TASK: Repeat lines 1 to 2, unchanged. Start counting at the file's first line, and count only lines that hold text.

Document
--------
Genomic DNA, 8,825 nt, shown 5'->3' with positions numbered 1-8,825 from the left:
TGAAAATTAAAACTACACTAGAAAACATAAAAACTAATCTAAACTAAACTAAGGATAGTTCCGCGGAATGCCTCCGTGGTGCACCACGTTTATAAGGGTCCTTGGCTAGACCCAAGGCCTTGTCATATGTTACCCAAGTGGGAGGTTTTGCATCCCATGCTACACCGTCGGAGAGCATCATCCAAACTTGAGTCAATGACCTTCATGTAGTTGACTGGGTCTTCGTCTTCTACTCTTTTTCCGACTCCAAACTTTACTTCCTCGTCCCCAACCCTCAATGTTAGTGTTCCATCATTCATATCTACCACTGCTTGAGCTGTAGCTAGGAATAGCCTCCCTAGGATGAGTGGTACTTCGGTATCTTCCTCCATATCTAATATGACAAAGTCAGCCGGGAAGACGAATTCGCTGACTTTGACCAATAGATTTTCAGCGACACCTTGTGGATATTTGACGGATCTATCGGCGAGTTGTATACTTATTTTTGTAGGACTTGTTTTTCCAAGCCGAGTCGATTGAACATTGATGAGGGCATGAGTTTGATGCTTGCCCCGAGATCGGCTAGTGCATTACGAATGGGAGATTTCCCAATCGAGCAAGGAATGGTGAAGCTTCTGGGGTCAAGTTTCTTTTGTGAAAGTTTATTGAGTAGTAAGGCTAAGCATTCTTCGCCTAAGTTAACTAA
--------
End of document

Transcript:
Genomic DNA, 8,825 nt, shown 5'->3' with positions numbered 1-8,825 from the left:
TGAAAATTAAAACTACACTAGAAAACATAAAAACTAATCTAAACTAAACTAAGGATAGTTCCGCGGAATGCCTCCGTGGTGCACCACGTTTATAAGGGTCCTTGGCTAGACCCAAGGCCTTGTCATATGTTACCCAAGTGGGAGGTTTTGCATCCCATGCTACACCGTCGGAGAGCATCATCCAAACTTGAGTCAATGACCTTCATGTAGTTGACTGGGTCTTCGTCTTCTACTCTTTTTCCGACTCCAAACTTTACTTCCTCGTCCCCAACCCTCAATGTTAGTGTTCCATCATTCATATCTACCACTGCTTGAGCTGTAGCTAGGAATAGCCTCCCTAGGATGAGTGGTACTTCGGTATCTTCCTCCATATCTAATATGACAAAGTCAGCCGGGAAGACGAATTCGCTGACTTTGACCAATAGATTTTCAGCGACACCTTGTGGATATTTGACGGATCTATCGGCGAGTTGTATACTTATTTTTGTAGGACTTGTTTTTCCAAGCCGAGTCGATTGAACATTGATGAGGGCATGAGTTTGATGCTTGCCCCGAGATCGGCTAGTGCATTACGAATGGGAGATTTCCCAATCGAGCAAGGAATGGTGAAGCTTCTGGGGTCAAGTTTCTTTTGTGAAAGTTTATTGAGTAGTAAGGCTAAGCATTCTTCGCCTAAGTTAACTAA